In this article, you'll find information on New Hampshire's auto insurance requirements and how they affect a driver's legal rights and options after a crash. We'll look at the kinds of "proof of financial responsibility" New Hampshire drivers are required to have, and how those financial responsibility requirements might affect a driver's decision to carry insurance.
New Hampshire follows a “fault” system -- also known as an “at-fault” or “tort liability” system -- when it comes to auto accidents. This means that drivers in New Hampshire have multiple options when deciding how to get compensation for damages stemming from a car accident. They may file a claim with their own insurance company, file a claim with the other driver's insurance company, or bring the other driver to court by filing a lawsuit.
(By contrast, in a “no-fault” state, drivers must first file a claim with their own insurer, regardless of who was at fault for the accident. New Hampshire drivers don't have to be well-versed in no-fault rules, but if you want to learn more, see No-Fault Car Insurance and State Laws: The Basics.)
New Hampshire drivers are required to either purchase auto insurance or show independent proof of their financial responsibility (demonstrating that they have the resources to cover the bills if they cause a car accident; more on this below). For drivers who decide to buy auto insurance, the following minimum amounts of coverage are required under New Hampshire law:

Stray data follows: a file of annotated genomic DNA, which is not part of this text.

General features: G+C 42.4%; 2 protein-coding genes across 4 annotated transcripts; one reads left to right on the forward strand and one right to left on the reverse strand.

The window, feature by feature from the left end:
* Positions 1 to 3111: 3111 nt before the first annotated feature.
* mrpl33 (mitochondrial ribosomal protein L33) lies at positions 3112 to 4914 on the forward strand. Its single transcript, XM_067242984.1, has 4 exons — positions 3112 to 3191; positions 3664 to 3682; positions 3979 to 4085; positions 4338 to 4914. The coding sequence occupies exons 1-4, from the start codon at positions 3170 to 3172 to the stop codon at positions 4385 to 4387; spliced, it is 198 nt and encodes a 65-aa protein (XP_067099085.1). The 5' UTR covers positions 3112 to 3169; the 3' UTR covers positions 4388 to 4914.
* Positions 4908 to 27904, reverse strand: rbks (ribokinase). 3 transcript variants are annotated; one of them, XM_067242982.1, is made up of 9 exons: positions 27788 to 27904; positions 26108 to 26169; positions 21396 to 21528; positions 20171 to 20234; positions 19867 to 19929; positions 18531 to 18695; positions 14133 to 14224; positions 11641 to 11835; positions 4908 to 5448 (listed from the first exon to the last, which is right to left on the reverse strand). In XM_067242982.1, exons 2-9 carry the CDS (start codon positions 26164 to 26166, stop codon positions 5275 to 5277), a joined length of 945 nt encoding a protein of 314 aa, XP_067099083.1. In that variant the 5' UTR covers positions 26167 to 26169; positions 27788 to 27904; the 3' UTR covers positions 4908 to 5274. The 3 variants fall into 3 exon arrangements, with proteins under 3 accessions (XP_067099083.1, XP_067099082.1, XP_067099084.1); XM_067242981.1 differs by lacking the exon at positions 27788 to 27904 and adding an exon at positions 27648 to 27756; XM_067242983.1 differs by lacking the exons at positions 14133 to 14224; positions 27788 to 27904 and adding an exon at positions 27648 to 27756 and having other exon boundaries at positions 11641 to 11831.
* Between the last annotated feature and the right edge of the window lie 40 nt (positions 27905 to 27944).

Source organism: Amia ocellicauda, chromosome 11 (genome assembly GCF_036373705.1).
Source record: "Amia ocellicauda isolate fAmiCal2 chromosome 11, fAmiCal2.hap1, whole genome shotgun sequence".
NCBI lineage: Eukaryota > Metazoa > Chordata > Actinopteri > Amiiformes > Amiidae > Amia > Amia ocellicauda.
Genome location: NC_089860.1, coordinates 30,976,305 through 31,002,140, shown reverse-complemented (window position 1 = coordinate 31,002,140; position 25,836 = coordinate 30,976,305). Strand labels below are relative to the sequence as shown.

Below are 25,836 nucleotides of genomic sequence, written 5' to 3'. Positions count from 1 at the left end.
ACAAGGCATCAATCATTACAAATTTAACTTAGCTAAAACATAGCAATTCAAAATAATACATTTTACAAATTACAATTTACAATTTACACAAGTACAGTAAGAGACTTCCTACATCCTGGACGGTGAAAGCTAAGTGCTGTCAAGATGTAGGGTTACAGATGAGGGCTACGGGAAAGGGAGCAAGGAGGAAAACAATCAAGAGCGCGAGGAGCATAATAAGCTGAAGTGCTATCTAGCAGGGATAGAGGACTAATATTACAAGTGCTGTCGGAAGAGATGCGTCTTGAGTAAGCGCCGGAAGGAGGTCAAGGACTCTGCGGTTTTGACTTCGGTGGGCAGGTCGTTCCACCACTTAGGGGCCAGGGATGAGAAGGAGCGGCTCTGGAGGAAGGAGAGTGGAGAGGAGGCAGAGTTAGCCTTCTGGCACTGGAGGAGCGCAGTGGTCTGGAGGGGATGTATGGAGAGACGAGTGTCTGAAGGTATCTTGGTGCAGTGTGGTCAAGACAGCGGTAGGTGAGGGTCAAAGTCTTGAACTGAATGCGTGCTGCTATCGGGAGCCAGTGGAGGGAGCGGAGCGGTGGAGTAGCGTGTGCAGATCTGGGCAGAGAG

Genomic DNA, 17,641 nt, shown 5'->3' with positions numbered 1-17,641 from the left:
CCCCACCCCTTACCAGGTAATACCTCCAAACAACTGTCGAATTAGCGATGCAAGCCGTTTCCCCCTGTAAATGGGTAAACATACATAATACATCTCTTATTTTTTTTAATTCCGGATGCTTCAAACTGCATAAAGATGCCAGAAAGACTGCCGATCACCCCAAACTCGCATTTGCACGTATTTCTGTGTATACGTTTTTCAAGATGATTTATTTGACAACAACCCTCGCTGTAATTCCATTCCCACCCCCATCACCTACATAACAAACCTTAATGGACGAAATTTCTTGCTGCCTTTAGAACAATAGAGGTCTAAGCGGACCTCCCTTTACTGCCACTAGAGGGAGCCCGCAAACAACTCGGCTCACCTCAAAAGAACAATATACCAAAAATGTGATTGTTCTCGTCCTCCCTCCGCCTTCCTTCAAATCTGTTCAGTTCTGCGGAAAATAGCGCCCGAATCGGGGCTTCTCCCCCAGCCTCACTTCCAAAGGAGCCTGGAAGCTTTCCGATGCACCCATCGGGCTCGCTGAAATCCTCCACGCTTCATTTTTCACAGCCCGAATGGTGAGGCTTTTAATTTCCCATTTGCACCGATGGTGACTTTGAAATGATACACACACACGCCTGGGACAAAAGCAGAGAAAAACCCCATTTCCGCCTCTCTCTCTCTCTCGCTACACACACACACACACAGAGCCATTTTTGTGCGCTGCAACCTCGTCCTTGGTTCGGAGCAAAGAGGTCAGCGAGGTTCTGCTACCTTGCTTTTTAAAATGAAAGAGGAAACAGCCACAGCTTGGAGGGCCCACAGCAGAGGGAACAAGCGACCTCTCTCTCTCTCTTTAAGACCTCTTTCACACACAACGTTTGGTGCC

Property damage benefits pay if the accident caused damage to someone else's vehicle or property. Property damage benefits cannot be applied to repairs for your own vehicle, however. For coverage to repair or replace your own damaged vehicle, you should consider purchasing collision coverage and/or comprehensive coverage.
If a vehicle owner chooses to buy a car insurance policy in order to comply with the state's financial responsibility requirement, under New Hampshire Revised Statute 264:15 that policy must include uninsured motorist coverage. Learn more about How Uninsured Motorist Insurance Works.
All New Hampshire drivers have to provide proof of financial responsibility to the state's Bureau of Motor Vehicles, for any vehicle operated in the state. Buying an auto insurance policy with the minimum benefits listed above satisfies this requirement. Drivers who do not want to buy insurance, however, may also prove their financial responsibility by filing what's known as an SR-22 with the Bureau of Motor Vehicles. New Hampshire drivers convicted of driving under the influence of alcohol are also required to file an SR-22 for a certain number of years.
Your Guide to Auto Insurance Requirements in the Granite State, published by the State of New Hampshire Insurance Department, provides detailed explanations of New Hampshire's auto insurance requirements, plus tips on how to shop for the best policy for your individual needs, and what to do if a crash occurs.